Title: A Feast for Crows: A Song of Ice and Fire Book #4
Author: George R. R. Martin
Genre: Fantasy, Swords and Sorcery
After centuries of bitter strife, the seven powers dividing the land have beaten one another into an uneasy truce. But it’s not long before the survivors, outlaws, renegades, and carrion eaters of the Seven Kingdoms gather. Now, as the human crows assemble over a banquet of ashes, daring new plots and dangerous new alliances are formed while surprising faces—some familiar, others only just appearing—emerge from an ominous twilight of past struggles and chaos to take up the challenges of the terrible times ahead. Nobles and commoners, soldiers and sorcerers, assassins and sages, are coming together to stake their fortunes…and their lives. For at a feast for crows, many are the guests—but only a few are the survivors.
A Feast for Crows gets a lot of flack from readers for being the “worst” in the series. Maybe it’s because I had no spoilers going in, or maybe I’m just strange, but I’ve found Crows to be the best book so far in the series.
The book focuses on the stories of Cersei, Jaime, Samwell, Arya, Sansa, Brienne, and a crowd of characters from Dorne. Personally, all of these people are some of my favorites. I adore Samwell, Sansa, and Brienne, I find the sand snakes of Dorne and Arya fascinating, and Jaime and Cersei are terribly twisted and compelling. Of course I know I’m in the minority here; a lot of people hate my favorite characters. But I guess that explains why I adored this book so much.
As always, the plots were all woven beautifully together, and I felt myself tensing whenever I ran over a bit of foreshadowing. My favorite subplot of all, however, was that of Lady Stoneheart, and I can’t tell you how furious I am that the writers of the Game of Thrones HBO series said that the idea is stupid and they wouldn’t put it in the show (then again, they’ve also diminished every character into a simplistic archetype, but that’s a rant for another post).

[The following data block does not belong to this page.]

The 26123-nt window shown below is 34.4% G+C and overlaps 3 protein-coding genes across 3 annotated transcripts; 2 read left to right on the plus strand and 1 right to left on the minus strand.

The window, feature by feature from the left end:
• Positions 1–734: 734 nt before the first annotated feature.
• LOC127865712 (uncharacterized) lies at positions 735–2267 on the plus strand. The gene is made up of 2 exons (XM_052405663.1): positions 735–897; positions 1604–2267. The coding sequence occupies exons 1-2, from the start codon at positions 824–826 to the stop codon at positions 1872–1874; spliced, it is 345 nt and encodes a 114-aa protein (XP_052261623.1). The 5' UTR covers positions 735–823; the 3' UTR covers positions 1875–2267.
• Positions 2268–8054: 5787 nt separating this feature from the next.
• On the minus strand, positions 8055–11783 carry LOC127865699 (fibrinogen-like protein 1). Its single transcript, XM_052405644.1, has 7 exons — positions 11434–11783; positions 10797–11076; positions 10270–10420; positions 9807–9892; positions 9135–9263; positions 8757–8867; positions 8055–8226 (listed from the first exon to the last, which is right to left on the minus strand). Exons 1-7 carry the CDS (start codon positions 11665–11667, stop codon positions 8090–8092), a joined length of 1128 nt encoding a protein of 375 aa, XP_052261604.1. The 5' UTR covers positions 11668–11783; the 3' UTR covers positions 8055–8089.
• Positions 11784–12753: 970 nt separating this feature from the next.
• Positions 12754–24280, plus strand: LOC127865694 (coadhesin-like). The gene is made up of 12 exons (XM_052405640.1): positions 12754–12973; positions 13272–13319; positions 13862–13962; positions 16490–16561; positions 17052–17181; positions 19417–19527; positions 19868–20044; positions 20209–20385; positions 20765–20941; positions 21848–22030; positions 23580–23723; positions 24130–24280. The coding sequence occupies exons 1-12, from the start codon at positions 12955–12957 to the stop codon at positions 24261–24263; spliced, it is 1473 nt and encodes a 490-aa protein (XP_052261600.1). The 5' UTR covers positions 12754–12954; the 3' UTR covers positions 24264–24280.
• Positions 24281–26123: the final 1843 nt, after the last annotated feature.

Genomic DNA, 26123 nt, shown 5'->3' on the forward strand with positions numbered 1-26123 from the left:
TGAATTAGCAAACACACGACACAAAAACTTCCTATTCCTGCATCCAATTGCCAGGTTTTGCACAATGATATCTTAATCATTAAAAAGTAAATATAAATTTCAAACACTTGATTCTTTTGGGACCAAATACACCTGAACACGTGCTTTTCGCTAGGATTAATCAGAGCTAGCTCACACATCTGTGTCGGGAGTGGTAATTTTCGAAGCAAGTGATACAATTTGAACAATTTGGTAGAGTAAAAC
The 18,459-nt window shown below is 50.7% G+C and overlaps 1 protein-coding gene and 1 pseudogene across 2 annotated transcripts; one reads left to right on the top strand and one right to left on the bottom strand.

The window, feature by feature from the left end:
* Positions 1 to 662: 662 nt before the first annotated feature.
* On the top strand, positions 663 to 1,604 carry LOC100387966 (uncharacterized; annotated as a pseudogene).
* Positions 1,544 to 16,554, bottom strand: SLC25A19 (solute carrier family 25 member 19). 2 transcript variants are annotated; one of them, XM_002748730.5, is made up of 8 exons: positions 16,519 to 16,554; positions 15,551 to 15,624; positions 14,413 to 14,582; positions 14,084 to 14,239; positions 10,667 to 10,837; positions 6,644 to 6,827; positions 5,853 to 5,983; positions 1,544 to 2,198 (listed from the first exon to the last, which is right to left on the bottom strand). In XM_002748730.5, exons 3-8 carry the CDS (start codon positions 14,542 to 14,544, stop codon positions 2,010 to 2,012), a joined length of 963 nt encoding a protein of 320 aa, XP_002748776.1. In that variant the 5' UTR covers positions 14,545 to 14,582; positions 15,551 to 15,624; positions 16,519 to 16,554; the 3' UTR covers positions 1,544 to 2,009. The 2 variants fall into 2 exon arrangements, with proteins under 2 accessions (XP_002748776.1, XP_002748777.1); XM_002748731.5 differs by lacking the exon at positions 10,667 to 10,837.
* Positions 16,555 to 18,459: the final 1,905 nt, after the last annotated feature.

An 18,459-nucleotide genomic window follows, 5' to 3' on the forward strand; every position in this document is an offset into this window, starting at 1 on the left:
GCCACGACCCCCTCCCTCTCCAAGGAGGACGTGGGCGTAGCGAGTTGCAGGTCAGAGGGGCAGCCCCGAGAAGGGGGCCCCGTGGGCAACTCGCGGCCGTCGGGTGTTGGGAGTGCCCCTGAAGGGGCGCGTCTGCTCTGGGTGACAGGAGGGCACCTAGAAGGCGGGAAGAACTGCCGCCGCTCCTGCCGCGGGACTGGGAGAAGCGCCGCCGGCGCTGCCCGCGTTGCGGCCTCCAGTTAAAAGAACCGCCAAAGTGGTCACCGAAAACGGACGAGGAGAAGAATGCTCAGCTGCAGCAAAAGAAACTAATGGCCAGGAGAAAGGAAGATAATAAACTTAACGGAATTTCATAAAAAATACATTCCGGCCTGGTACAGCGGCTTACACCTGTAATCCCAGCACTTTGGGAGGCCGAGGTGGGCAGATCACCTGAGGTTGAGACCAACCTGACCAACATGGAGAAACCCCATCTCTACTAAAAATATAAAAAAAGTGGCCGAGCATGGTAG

The largest parallels in the book seem to lie in women’s identities and struggles for power. It was fantastic to read about, as the concept is often underrated or oversimplified, but Martin did a wonderful job of showing the differences between the Westerosi women and how they fight, manipulate, and achieve.
If there’s anything to complain about, it’s the same issues I have with the other books: there’s too much world. I often stumble across names while I’m reading that I know I know, but I can’t place them. I’m definitely not going to Google them, though; I don’t feel like seeing more spoilers. So, all those interlocking subplots can get muddled when you forget who’s who. For the most part, however, I didn’t have too much of an issue.
I found A Feast for Crows to be the best book in the series. While there were fewer “big” events (i.e. Red Wedding, Ned’s beheading), I adored the buildup and the attention to characters, especially those I love. Without a doubt, Crows will be going on my favorite books list.